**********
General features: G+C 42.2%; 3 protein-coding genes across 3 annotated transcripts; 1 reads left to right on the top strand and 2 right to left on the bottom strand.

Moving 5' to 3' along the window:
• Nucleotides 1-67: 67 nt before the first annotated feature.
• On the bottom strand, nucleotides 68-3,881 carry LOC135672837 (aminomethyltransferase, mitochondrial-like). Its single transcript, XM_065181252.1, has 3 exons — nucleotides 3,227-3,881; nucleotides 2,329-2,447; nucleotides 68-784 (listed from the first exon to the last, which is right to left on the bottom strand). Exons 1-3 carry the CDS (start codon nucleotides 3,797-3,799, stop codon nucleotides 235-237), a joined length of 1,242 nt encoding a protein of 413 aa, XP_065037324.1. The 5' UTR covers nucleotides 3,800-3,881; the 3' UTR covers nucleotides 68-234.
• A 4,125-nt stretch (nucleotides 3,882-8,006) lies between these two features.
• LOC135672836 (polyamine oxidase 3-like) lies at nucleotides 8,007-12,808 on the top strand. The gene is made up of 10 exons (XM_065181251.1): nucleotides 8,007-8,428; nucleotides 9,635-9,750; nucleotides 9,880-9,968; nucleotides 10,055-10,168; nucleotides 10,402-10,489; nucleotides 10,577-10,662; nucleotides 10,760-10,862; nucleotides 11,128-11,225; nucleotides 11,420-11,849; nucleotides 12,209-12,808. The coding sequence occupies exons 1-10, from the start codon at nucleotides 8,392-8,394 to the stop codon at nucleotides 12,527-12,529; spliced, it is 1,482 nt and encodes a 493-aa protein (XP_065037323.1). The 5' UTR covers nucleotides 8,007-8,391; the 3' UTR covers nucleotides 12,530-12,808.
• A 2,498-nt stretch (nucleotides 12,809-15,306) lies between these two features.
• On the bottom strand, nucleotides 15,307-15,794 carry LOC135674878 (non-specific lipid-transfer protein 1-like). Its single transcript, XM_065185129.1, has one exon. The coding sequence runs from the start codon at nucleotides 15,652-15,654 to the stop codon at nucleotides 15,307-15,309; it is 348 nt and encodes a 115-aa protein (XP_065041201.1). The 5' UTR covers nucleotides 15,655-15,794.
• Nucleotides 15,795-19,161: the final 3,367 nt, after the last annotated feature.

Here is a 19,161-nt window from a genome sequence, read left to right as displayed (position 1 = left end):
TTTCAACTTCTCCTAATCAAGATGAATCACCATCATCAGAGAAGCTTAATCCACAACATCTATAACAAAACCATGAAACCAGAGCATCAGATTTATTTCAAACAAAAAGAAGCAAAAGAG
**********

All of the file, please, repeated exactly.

General features: G+C 42.2%; 3 protein-coding genes across 3 annotated transcripts; 1 reads left to right on the top strand and 2 right to left on the bottom strand.

Moving 5' to 3' along the window:
• Nucleotides 1-67: 67 nt before the first annotated feature.
• On the bottom strand, nucleotides 68-3,881 carry LOC135672837 (aminomethyltransferase, mitochondrial-like). Its single transcript, XM_065181252.1, has 3 exons — nucleotides 3,227-3,881; nucleotides 2,329-2,447; nucleotides 68-784 (listed from the first exon to the last, which is right to left on the bottom strand). Exons 1-3 carry the CDS (start codon nucleotides 3,797-3,799, stop codon nucleotides 235-237), a joined length of 1,242 nt encoding a protein of 413 aa, XP_065037324.1. The 5' UTR covers nucleotides 3,800-3,881; the 3' UTR covers nucleotides 68-234.
• A 4,125-nt stretch (nucleotides 3,882-8,006) lies between these two features.
• LOC135672836 (polyamine oxidase 3-like) lies at nucleotides 8,007-12,808 on the top strand. The gene is made up of 10 exons (XM_065181251.1): nucleotides 8,007-8,428; nucleotides 9,635-9,750; nucleotides 9,880-9,968; nucleotides 10,055-10,168; nucleotides 10,402-10,489; nucleotides 10,577-10,662; nucleotides 10,760-10,862; nucleotides 11,128-11,225; nucleotides 11,420-11,849; nucleotides 12,209-12,808. The coding sequence occupies exons 1-10, from the start codon at nucleotides 8,392-8,394 to the stop codon at nucleotides 12,527-12,529; spliced, it is 1,482 nt and encodes a 493-aa protein (XP_065037323.1). The 5' UTR covers nucleotides 8,007-8,391; the 3' UTR covers nucleotides 12,530-12,808.
• A 2,498-nt stretch (nucleotides 12,809-15,306) lies between these two features.
• On the bottom strand, nucleotides 15,307-15,794 carry LOC135674878 (non-specific lipid-transfer protein 1-like). Its single transcript, XM_065185129.1, has one exon. The coding sequence runs from the start codon at nucleotides 15,652-15,654 to the stop codon at nucleotides 15,307-15,309; it is 348 nt and encodes a 115-aa protein (XP_065041201.1). The 5' UTR covers nucleotides 15,655-15,794.
• Nucleotides 15,795-19,161: the final 3,367 nt, after the last annotated feature.

Here is a 19,161-nt window from a genome sequence, read left to right as displayed (position 1 = left end):
TTTCAACTTCTCCTAATCAAGATGAATCACCATCATCAGAGAAGCTTAATCCACAACATCTATAACAAAACCATGAAACCAGAGCATCAGATTTATTTCAAACAAAAAGAAGCAAAAGAG